OTTAWA, ONTARIO--(Marketwired - Aug 16, 2013) - The Honourable Peter MacKay, P.C., Q.C., M.P., Minister of Justice and Attorney General of Canada, announced the coming into force of a new divorce process for certain non-resident couples who married in Canada.
"I am pleased to announce that the new divorce process in Bill C-32, the Civil Marriage of Non-Residents Act, is now in force," said Minister MacKay. "With this Bill we have addressed an unfairness faced by couples who came to Canada to get married in good faith, but who then found they were unable to dissolve their marriage because their Canadian marriage is not recognized in their country or state of residence."
Generally, a Canadian divorce is only available if at least one of the spouses has lived in Canada for at least one year. Amendments to the Civil Marriage Act now make a limited exception for couples from other countries if they married in Canada and cannot divorce in their home country because their country does not recognize the Canadian marriage.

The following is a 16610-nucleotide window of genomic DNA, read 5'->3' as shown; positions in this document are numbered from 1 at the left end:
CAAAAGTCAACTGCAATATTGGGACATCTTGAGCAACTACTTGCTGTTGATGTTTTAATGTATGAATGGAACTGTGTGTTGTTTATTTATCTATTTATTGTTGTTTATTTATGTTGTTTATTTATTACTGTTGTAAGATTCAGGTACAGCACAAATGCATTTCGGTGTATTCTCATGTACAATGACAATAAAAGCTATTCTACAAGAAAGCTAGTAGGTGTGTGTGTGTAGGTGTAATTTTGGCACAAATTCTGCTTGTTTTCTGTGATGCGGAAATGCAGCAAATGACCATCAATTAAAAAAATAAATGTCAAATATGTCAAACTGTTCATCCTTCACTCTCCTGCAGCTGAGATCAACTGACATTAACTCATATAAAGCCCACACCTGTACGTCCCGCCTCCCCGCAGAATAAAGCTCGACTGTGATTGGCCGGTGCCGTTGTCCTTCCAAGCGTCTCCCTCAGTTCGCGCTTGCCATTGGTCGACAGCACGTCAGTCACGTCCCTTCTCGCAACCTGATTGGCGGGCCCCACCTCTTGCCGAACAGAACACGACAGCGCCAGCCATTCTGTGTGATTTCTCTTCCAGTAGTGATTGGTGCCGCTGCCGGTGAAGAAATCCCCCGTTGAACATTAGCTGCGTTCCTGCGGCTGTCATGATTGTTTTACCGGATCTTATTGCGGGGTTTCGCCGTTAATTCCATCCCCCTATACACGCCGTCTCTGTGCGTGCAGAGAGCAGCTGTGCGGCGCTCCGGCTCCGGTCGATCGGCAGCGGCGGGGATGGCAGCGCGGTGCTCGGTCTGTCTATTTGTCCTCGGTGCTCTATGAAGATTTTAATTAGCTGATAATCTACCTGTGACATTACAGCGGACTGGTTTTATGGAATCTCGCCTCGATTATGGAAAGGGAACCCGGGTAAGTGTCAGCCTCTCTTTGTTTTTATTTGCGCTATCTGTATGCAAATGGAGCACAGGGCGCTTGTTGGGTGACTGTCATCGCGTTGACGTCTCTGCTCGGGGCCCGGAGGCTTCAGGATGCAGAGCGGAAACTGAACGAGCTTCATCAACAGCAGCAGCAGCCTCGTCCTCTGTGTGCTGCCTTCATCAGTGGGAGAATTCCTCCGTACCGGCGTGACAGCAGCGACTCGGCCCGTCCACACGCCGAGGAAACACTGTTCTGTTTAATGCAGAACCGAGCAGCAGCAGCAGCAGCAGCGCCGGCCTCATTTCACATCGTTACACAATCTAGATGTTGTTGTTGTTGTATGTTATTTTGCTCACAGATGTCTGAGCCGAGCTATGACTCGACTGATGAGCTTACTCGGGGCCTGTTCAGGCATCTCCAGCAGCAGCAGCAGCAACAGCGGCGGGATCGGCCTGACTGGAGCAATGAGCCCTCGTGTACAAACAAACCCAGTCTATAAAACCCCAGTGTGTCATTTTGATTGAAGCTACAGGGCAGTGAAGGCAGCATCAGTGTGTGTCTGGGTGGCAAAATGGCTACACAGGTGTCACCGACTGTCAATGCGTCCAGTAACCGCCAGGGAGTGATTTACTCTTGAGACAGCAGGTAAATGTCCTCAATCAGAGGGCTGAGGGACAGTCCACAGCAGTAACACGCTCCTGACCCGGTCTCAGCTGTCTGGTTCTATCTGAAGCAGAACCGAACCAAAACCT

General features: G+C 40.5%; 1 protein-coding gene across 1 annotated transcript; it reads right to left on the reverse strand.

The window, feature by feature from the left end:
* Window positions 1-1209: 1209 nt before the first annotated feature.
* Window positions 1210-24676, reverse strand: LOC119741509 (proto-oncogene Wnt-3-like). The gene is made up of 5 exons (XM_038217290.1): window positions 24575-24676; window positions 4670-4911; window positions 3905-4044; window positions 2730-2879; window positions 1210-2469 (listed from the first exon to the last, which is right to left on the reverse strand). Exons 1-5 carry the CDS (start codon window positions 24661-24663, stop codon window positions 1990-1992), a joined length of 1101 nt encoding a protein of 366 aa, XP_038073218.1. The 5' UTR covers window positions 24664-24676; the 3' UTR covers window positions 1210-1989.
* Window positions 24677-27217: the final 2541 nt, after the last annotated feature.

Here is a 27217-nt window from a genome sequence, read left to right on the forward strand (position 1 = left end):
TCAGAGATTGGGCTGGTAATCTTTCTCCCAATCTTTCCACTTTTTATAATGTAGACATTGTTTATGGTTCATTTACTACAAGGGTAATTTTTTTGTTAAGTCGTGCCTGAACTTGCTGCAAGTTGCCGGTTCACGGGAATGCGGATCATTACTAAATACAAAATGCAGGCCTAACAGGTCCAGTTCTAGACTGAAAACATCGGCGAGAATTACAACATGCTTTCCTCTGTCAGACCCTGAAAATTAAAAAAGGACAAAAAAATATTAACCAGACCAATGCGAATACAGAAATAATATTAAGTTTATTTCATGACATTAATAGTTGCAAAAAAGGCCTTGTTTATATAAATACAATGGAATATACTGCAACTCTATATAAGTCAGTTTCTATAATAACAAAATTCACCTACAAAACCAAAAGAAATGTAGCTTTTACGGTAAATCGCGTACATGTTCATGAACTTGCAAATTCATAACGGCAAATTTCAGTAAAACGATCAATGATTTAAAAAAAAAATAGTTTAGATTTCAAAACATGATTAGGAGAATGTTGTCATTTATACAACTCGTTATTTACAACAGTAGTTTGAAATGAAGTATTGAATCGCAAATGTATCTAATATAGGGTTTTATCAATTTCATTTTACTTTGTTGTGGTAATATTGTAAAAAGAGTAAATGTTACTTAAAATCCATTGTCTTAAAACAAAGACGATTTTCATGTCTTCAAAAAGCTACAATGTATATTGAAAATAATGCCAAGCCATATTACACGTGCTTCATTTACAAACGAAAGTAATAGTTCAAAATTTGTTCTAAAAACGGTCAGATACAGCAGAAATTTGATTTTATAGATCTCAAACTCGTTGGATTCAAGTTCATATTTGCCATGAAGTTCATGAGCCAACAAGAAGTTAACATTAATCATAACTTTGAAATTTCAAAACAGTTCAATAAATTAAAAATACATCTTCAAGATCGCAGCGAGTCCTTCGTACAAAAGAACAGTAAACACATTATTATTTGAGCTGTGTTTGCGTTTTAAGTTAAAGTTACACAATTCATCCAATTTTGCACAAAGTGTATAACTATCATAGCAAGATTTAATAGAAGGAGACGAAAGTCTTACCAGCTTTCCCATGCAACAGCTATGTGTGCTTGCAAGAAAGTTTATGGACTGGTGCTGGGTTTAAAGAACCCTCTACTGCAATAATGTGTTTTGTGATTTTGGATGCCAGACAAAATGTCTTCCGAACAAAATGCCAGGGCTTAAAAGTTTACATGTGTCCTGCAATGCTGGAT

Bill C-32, which amended the Civil Marriage Act to create the new divorce process for non-residents, received Royal Assent in June 2013 with the support of all parties. Provisions ensuring that marriages performed in Canada between non-residents are valid in Canada if they would be valid for couples living in Canada, and related provisions, came into effect on the date of Royal Assent. The provisions creating the new divorce process are brought into effect today by Order in Council.
To obtain a divorce under the new process, eligible spouses need to contact the Superior Court in the Canadian province or territory where they married.
An online version of the legislation is available.
(Version française disponible)
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